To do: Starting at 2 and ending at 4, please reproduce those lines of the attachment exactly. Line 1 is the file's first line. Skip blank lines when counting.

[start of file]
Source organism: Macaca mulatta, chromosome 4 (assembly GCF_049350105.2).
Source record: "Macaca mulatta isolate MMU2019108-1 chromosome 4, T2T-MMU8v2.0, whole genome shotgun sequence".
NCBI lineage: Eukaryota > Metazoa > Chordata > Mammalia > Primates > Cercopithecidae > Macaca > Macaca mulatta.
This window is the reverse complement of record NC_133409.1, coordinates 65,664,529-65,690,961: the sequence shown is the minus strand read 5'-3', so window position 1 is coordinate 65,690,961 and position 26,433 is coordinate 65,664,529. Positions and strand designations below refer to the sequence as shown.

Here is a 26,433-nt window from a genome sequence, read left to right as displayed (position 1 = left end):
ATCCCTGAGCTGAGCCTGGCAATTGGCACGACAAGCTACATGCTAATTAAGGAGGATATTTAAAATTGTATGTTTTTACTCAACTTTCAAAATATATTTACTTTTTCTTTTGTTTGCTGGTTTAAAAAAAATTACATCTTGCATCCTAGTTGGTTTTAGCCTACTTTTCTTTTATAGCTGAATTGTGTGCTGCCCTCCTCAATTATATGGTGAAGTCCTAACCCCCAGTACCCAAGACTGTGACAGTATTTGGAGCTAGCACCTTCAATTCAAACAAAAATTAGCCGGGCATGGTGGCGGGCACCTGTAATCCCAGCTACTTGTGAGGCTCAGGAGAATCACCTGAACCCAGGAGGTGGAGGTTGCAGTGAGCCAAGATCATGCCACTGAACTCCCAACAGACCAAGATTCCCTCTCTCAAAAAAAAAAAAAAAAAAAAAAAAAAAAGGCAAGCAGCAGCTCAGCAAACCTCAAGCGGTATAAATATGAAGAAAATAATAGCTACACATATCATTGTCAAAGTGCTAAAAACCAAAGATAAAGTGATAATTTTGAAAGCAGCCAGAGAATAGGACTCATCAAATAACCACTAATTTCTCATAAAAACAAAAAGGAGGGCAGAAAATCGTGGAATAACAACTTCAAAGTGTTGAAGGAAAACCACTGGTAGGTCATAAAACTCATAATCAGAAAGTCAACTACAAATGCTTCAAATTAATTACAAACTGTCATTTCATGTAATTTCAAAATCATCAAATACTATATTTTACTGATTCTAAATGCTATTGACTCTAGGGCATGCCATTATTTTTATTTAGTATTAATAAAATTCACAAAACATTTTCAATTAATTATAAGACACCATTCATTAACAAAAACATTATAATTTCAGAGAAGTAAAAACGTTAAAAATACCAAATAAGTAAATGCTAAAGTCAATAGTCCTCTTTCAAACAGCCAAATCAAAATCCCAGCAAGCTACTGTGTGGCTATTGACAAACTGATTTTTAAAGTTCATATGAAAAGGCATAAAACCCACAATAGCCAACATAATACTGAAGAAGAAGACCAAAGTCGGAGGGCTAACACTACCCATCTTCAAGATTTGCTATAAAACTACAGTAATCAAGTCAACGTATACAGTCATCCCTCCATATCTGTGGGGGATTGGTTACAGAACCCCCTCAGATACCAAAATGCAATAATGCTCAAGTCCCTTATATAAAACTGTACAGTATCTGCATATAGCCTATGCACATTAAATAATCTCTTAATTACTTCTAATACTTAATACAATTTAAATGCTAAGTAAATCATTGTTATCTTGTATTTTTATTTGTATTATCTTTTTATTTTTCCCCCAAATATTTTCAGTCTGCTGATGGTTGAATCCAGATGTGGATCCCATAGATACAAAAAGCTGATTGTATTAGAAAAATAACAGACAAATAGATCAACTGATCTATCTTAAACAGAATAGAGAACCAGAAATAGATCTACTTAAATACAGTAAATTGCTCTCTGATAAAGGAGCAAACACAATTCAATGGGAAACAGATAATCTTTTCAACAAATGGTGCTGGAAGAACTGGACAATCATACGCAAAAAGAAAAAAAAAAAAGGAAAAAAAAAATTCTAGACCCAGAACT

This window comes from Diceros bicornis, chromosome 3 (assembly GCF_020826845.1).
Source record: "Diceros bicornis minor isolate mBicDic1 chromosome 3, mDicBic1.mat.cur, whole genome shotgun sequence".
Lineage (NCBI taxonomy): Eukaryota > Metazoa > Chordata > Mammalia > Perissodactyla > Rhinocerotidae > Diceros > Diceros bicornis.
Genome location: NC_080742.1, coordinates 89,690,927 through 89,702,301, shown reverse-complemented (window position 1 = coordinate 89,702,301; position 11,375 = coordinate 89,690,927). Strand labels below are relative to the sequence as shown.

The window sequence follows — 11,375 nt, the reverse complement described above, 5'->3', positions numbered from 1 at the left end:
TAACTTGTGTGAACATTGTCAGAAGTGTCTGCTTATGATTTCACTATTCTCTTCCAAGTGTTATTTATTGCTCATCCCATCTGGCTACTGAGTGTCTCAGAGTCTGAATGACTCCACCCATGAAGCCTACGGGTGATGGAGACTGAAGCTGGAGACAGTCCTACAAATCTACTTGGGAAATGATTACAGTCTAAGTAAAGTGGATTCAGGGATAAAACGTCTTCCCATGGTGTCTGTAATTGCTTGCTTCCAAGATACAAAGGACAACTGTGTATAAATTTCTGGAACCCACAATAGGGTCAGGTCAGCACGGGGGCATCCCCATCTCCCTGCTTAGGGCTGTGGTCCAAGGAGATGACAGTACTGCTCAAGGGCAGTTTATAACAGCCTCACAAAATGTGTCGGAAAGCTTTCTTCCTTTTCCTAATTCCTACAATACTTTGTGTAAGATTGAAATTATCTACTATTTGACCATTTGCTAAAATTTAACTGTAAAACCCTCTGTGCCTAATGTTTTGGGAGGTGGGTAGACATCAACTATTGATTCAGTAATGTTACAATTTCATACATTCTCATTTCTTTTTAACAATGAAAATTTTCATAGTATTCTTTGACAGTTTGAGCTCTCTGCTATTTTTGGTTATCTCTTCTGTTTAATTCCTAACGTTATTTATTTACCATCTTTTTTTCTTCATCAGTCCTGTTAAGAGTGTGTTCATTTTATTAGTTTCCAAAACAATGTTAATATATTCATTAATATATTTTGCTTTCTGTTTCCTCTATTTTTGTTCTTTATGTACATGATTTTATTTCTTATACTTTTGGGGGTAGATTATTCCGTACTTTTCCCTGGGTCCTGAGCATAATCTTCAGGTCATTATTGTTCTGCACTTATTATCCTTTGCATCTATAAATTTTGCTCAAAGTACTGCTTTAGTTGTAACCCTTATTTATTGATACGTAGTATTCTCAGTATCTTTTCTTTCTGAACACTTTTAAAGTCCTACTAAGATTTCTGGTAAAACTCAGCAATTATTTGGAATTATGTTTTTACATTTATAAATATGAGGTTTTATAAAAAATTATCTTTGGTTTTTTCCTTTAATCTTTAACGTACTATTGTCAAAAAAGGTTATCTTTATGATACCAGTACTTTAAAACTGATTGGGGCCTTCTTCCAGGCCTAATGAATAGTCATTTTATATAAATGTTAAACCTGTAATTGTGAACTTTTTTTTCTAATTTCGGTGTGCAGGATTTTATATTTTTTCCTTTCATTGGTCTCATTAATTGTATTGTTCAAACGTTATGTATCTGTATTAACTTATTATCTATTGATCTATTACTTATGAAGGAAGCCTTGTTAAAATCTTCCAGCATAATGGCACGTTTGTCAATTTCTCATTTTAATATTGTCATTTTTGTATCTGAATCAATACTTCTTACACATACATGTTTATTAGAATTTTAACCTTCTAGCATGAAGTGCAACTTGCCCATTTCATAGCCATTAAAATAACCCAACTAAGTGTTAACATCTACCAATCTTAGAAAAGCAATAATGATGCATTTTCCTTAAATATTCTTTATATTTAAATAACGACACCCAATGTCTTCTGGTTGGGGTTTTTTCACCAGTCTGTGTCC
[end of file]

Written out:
Source record: "Macaca mulatta isolate MMU2019108-1 chromosome 4, T2T-MMU8v2.0, whole genome shotgun sequence".
NCBI lineage: Eukaryota > Metazoa > Chordata > Mammalia > Primates > Cercopithecidae > Macaca > Macaca mulatta.
This window is the reverse complement of record NC_133409.1, coordinates 65,664,529-65,690,961: the sequence shown is the minus strand read 5'-3', so window position 1 is coordinate 65,690,961 and position 26,433 is coordinate 65,664,529. Positions and strand designations below refer to the sequence as shown.